Somalia to Launch Review into Flunked Students’ Exam Results


MOGDISHU (Somaliguardian) – Somalia’s federal government has promised to launch investigation into complaints conveyed by thousands of students who failed in this year’s national exams, months after the results had been announced by the Ministry of Education.

The new Minister of Education and Higher Studies Abdullahi Abukar Haji met with representatives of Mogadishu schools and politicians earlier this week, discussing ways of reviewing exam results that left thousands of students in limbo who are currently missing out on university places for this year’s intake.

Mr Haji assured attendees at the meeting that an investigation would be launched into the complaints to correct errors on the part of the Ministry, if there were any.

Leader of Mogadishu’s Schools Union speaking to media this week expressed hope that the new Minister would address complaints of parents of students who flunked in this year’s school-leaving examinations.

It’s yet unknown how long it will take to review results of nearly 10,000 flunked students but the move comes following outcry from both parents and school administrations, many whom conveyed accusations over media that exam results were predetermined.

Somalia: Insecurity to Blame forStudents Poor Performance in Exams, Minister Says

Somalia’s Education Minister Abdullahi Godah Barre said insecurity and lack of professional teachers were to
blame for the poor performance of Mogadishu students in this year’s
school-leaving exams.

The Minister reiterated that Mogadishu ranked below the average in
comparison with other cities in recently published exam results of secondary
schools and that the fiasco was primary due to insecurity and lack of
professional teachers.

As he went on to speak further on the issue, Mr Barre told educational
institutions in the capital city to spend more time and budget in improving
their students’ performance at school-leaving exams to avoid repeated fiasco.

Somali education authorities announced the results of final secondary school
exams on Sunday. They said a total of 33,727 students took the exams in 114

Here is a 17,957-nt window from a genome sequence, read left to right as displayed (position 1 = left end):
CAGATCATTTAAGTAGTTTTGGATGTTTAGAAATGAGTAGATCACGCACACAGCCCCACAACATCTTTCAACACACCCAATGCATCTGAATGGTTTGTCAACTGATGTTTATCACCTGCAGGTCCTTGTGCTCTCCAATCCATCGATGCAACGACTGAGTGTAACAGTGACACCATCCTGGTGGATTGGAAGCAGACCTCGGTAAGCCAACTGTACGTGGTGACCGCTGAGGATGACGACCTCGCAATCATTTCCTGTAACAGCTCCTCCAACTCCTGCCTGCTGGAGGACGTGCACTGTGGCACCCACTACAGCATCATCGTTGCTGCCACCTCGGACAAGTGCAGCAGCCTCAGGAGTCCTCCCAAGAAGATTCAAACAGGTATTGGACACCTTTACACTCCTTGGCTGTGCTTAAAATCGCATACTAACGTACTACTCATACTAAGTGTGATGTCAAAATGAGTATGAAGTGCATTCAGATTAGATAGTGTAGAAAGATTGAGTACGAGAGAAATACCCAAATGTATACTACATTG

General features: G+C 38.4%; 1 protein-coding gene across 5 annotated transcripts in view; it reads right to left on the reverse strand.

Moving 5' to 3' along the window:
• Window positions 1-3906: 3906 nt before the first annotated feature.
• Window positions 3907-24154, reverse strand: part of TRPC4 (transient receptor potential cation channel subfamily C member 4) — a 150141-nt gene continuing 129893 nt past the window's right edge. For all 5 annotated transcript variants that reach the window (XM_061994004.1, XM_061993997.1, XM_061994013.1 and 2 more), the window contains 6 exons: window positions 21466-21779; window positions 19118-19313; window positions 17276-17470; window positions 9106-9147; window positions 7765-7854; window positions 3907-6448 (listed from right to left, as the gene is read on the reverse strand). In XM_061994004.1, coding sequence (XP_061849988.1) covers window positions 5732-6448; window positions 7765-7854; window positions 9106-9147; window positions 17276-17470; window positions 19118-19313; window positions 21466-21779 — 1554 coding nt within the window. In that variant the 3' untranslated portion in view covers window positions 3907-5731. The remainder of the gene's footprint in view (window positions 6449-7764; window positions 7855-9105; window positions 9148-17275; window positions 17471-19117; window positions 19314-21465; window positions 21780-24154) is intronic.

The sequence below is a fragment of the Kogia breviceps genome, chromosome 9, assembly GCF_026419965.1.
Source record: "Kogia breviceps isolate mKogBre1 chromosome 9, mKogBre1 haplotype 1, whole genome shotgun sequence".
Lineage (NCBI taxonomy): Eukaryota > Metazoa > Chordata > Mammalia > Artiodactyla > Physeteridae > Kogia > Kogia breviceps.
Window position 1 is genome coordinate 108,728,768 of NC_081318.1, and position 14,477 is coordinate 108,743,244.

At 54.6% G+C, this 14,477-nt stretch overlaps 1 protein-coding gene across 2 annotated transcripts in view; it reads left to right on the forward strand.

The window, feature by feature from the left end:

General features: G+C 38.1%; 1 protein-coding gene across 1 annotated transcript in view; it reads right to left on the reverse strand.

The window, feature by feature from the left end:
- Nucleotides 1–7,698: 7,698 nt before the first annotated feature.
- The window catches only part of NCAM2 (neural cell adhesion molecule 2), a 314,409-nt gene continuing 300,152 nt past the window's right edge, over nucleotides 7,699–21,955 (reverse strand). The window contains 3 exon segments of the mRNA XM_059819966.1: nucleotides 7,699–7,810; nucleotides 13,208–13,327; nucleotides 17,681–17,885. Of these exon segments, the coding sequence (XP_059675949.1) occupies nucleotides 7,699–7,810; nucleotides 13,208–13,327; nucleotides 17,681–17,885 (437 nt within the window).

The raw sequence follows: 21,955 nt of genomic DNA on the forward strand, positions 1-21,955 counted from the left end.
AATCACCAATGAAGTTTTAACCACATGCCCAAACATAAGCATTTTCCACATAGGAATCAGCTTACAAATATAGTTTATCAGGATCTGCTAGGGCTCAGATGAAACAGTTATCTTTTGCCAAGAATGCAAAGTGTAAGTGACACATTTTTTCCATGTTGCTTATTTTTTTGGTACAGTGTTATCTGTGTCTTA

different centers across Somalia.

According to estimates by the Ministry of Education, 25177 passed out of
33,727 students and 8,550 failed.

Growing backlash and speculations of corruption in results

The results have been called “unfair and unfathomable”, especially in
Mogadishu where most of the flunked students took their exams. According to the
Ministry of Education, 7873 out of 8,550 students who failed in exams were from
the city, which raised outcry that the capital city was particularly targeted.

In comparison, only 4 students failed in the exams in Jubaland that made the
region the highest performing in this year’s national scholastic examination.

The top four schools that have outperformed in the exams are in Gedo region,
the home region of Somalia’s incumbent President which raised growing
speculations that results may have been corrupted. But many say more are at
stake than logic, suggesting that regional students had access to professional
teachers who had studied in neighboring Kenya and Ethiopia.

Acting Somali Minister of Education Abdullahi Godah Barre said Gedo had
outdone other regions in national exams during a trip to the towns of Dolow and
Beled-hawo in mid August. Referring to this announcement, some politicians and
intellectuals raise grave concern about the possibility that results may have
been predetermined, given that there is no system of transparency in place in
the country.

Outcry from Students, School administrators and Parents in Mogadishu

Thousands of students, mostly in Banadir region were left in limbo, who will
be missing out on university places for this year’s intake. A day after results
were announced, thousands of students gathered outside the Ministry of
Education headquarters, seeking explanation and others showing errors on
scoring points marked on papers. In some cases, students who scored an average
of 65 in all subjects had failed mark on their papers.

Both parents and pupils  believe the results were highly politicized,
having nowhere to convey their complaints as young pupils have lost out so much
already, with no efforts to ensure that bright, capable students can progress
on their next step.

Teachers and school administrators in the Somali capital said the exams
created massive ripples of impact for many students on their entrance to
universities and stated the likelihood of fraud in the results.

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